The Welcome Rock Trail

It's no secret that New Zealand has become a popular destination for vacation visitors. This means that one of the most loved aspects of a New Zealand vacation, the isolation and tranquility of some tourist attractions can no longer be guaranteed. The good news is that the true New Zealand specialist can still guide you to amazing places that the social media "followers" have not yet discovered.

The Welcome Rock Trail is one such example. 

It's just an hour from New Zealand's adventure capital of Queenstown, in one of the most remote and stunning places in New Zealand. We've actually written about this region in two of our recent blogs; it's where parts of the recently released Mission Impossible movie was filmed and where the new Nevis Catapult was recently launched.

In this case, you'll be exploring a 17-mile private mountain biking and hiking trail on a high country station. An experience for people who really enjoy getting 'off the beaten track'.

There are some very nice options for you to consider when you visit, including getting yourself to the start point and finding your own way round the trail, a one-day guided tour starting in Queenstown or the experience that enjoys the greatest feedback, an overnight guided hiking excursion.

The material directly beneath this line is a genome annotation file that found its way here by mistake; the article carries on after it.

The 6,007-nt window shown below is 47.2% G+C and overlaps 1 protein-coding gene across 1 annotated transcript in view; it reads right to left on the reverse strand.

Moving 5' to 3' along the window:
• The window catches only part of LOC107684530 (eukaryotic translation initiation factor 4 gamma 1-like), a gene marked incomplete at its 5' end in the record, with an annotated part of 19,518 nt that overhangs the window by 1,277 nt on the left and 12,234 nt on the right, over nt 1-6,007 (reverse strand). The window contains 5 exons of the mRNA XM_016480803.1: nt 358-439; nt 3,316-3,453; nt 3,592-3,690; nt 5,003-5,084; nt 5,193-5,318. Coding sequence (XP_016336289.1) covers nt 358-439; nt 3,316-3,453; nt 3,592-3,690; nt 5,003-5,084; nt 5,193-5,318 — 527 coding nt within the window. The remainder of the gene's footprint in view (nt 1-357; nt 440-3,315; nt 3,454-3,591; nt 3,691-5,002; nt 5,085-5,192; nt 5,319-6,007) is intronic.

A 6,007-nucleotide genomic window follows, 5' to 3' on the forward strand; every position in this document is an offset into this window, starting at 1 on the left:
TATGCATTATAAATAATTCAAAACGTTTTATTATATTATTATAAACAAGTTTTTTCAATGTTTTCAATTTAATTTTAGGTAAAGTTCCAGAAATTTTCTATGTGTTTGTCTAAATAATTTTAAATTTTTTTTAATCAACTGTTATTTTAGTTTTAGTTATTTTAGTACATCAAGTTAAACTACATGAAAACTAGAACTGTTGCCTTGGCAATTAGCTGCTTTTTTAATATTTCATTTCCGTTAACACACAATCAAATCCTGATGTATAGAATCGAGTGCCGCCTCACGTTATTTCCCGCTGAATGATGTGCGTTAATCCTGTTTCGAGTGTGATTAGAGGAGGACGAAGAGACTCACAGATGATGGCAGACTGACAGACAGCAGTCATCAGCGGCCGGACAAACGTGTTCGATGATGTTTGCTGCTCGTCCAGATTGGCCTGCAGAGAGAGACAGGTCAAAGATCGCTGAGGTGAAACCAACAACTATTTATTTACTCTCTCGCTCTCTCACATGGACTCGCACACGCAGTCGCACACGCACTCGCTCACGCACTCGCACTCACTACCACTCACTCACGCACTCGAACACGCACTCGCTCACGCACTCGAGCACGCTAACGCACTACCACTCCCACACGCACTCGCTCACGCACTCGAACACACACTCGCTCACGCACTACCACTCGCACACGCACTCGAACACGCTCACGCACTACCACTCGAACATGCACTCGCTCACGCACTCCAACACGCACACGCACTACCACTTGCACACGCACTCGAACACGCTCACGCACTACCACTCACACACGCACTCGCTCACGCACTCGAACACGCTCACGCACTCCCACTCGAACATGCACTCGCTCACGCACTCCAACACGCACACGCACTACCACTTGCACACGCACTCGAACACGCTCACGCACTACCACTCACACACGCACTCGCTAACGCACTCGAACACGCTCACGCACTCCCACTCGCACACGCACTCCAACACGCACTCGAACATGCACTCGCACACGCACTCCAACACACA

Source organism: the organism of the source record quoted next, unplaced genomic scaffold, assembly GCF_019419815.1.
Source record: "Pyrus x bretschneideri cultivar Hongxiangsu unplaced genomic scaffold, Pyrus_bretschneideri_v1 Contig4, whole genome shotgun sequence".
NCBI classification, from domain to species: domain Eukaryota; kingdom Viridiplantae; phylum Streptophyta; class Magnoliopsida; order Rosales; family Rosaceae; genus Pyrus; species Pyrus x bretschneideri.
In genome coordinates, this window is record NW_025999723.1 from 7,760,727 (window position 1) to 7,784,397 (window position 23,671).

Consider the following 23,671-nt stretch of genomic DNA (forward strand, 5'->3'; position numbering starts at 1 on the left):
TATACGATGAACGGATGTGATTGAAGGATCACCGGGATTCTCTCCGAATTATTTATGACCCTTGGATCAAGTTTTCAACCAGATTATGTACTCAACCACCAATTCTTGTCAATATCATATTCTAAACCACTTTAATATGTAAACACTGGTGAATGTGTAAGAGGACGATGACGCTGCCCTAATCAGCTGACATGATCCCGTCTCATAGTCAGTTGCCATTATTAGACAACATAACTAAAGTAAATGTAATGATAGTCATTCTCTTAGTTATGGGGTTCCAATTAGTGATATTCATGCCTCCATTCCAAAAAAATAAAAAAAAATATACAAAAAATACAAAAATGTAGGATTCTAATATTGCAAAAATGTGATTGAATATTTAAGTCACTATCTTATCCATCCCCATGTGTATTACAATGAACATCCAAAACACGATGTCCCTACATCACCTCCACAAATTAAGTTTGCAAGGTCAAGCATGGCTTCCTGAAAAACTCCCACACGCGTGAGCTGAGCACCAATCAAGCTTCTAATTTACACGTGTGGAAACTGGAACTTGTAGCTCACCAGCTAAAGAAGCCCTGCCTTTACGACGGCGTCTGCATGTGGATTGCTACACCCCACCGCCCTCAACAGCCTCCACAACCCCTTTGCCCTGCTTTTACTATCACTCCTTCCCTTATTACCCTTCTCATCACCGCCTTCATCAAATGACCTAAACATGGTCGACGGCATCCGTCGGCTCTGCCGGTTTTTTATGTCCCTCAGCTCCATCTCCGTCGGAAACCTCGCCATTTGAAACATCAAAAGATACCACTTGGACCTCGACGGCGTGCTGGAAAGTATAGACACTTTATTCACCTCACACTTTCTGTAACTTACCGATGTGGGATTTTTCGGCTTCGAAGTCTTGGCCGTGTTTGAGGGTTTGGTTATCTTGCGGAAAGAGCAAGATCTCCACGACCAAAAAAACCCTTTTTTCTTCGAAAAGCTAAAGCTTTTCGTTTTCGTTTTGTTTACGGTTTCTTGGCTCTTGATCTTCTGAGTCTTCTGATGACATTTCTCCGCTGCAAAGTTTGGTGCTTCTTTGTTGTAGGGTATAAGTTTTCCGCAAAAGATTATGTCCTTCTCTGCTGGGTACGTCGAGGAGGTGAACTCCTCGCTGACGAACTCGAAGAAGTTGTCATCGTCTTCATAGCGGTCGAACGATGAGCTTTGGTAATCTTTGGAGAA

Stay overnight in one of the cosy & inviting huts or tents situated along the trail.


Nothing too challenging in the uphill trails.


And nothing challenging at all on the downhills :)


Yes, this hut comes with an outdoor bath! It doesn't come much better than that.


Location Map, Welcome Rock Trail

Here are some FAQ's that will help you understand more about the Welcome Rock Trail experience.

Q: Is there cellular phone coverage?

A: There is only cellular phone coverage along the trail and on the western side of the Slate Range. Outside these areas there is limited or no telecommunication service. Therefore we recommend you turn your phone off to preserve battery power until such time as you need to use your phone.  We recommend visitors to use the smartphone app 'Get Home Safe' as a way of leaving intentions with your friends or family, or hire a personal locator beacon from us

Q: Are there bathroom facilities along the trail?

A: There are currently three bathroom facility structures. There is a basic facility at the Department of Conservation Historic Southland Ski hut at the start of the trail on the Nevis Road. The remaining basic bathrooms are located near the huts along the trail. 

Q: Do you have bikes, can I bring my own?

A: Bring your own bike or hire bikes from Outside Sport in Queenstown.